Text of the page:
Can the Center for Disease Control ever be Fixed?
Covid-19 has shown the glaring weaknesses of the world’s premier public health agency — and just how much work it would take to reform it.
Jeneen Interlandi* commentaries by Robert Gorter**, MD, PhD.
June 16th, 2021
In November 2020, an independent team of academics and public-health experts who called themselves the Covid Rapid Response Working Group gathered on Zoom to puzzle over what had by then become the pandemic’s most vexing challenge: how to make all schools safe for full-time, in-person learning as quickly as possible. Schools had not proved to be a hotbed of coronavirus transmission, but beyond that the research was complicated, and communities were divided about how to balance the risks. Some people wanted a full reopening, immediately, with no exceptions. Others were terrified to return at all.
So far, there was no national plan for how to move forward. The Centers for Disease Control and Prevention was advising everyone to wear masks and remain six feet apart at all times. But that guidance was a significant impediment to any full-bore reopening because most schools could not maintain that kind of distance and still accommodate all their students and teachers. It also left many questions unanswered: How did masks and distancing and other strategies like opening windows fit together? Which were essential? Could some measures be skipped if others were followed faithfully?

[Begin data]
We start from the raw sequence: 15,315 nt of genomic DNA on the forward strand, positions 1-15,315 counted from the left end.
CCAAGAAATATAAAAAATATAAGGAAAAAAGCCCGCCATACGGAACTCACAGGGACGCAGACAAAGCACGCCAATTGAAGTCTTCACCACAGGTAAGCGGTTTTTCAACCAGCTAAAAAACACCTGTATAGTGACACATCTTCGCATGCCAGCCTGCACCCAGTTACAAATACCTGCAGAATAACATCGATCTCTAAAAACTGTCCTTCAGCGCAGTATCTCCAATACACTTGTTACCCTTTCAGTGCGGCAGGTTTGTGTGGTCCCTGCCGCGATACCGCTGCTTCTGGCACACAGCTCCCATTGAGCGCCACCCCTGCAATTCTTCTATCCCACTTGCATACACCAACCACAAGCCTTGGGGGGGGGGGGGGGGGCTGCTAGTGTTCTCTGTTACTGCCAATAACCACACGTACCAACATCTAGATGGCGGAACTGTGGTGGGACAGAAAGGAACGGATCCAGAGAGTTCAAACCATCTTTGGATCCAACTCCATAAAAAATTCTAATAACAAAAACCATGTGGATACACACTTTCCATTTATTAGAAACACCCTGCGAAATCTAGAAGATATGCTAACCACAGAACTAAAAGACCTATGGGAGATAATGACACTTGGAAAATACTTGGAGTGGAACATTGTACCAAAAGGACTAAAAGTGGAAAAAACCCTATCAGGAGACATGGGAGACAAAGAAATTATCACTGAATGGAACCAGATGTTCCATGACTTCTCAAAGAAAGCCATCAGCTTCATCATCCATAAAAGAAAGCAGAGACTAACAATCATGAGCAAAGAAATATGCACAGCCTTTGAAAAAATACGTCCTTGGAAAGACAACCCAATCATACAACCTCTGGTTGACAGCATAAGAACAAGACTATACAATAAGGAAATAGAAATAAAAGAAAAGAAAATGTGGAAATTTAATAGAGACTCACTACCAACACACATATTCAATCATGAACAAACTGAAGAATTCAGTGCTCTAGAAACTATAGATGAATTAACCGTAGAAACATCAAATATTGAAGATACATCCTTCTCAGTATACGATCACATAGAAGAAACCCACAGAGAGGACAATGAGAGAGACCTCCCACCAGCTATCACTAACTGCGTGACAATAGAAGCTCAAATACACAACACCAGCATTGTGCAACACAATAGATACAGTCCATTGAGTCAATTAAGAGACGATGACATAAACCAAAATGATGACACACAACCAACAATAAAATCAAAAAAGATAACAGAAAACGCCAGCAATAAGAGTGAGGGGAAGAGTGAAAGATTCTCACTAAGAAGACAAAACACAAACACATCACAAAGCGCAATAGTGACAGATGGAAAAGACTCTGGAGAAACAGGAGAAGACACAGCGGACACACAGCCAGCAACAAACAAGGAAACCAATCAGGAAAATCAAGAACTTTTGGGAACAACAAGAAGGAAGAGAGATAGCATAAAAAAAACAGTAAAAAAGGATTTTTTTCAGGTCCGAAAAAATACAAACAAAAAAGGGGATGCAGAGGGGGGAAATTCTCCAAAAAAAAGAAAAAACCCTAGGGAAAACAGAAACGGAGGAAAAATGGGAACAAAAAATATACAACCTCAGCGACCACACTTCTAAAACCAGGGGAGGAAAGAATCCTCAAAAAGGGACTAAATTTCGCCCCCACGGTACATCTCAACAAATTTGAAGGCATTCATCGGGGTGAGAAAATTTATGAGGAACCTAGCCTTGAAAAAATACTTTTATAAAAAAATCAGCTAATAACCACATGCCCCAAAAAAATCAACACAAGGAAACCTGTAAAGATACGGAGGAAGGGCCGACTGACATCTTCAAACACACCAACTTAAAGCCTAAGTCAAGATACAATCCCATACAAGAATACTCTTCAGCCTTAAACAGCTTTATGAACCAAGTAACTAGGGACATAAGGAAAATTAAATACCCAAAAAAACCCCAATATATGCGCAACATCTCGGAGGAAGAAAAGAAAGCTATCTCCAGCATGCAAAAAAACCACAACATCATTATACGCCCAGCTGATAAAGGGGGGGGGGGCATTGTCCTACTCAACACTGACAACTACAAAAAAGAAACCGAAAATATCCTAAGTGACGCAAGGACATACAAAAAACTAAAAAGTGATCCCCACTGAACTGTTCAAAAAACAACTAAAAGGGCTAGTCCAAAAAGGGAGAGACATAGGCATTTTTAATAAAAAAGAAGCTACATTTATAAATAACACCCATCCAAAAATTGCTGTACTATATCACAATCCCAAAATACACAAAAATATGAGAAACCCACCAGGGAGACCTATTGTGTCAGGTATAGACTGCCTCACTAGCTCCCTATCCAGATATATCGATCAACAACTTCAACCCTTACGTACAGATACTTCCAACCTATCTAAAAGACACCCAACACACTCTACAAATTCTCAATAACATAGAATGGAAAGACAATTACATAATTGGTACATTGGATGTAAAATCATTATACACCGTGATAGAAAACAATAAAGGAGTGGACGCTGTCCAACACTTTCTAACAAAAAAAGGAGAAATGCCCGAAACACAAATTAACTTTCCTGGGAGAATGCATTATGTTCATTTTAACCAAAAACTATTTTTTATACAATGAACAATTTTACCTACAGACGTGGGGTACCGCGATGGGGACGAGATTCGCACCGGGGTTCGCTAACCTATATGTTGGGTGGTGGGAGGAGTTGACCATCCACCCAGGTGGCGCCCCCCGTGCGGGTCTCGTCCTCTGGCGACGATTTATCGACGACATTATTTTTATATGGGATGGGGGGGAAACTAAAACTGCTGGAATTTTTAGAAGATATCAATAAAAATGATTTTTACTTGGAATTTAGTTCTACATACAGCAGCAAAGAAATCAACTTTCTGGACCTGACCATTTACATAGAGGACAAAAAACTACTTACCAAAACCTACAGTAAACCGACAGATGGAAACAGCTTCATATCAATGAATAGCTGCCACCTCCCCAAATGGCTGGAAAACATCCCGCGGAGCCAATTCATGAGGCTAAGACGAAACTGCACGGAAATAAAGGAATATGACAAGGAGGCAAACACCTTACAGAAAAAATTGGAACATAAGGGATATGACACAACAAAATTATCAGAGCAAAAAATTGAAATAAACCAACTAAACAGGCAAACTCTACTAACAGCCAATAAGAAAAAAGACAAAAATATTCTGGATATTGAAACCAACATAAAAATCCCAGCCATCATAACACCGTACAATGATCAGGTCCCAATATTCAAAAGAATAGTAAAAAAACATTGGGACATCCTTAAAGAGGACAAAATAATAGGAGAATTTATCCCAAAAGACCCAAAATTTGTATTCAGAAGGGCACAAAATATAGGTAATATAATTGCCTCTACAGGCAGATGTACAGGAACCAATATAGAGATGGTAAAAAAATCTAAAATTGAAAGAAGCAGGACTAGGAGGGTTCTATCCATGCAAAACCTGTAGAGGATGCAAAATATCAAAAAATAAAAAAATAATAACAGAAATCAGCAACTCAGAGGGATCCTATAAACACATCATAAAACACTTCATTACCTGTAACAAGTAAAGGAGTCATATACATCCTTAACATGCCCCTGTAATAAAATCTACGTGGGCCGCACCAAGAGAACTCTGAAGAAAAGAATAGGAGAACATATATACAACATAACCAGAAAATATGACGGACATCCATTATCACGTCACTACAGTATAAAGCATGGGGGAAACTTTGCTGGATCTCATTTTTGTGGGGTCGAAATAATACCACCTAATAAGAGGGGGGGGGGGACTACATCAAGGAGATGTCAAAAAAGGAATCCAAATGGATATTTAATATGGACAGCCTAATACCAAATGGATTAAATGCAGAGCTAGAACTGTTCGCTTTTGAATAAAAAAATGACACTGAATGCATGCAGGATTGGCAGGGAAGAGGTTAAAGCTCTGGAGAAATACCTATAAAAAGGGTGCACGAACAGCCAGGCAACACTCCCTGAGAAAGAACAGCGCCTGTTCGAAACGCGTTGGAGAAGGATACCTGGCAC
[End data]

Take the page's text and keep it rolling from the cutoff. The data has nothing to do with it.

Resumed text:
The C.D.C. seemed incapable of answering these questions. From the pandemic’s earliest days, the agency had been subject to extreme politicization and troubled by what looked, at least from the outside, like pathological clumsiness. Scientists, there had been far too slow to detect the virus, to develop an accurate diagnostic test for it, or to grasp how fast it was mutating. Their advisories on mask-wearing, quarantine, and ventilation had been confusing, inconsistent, and occasionally dead wrong. And during the Trump administration, agency leaders stood by while politicians and political appointees repeatedly undermined the agency’s staff. Scientific reports were blocked or altered. Quarantine powers were used to achieve political goals. Dangerous strategies for controlling the virus were not only promoted but actively employed.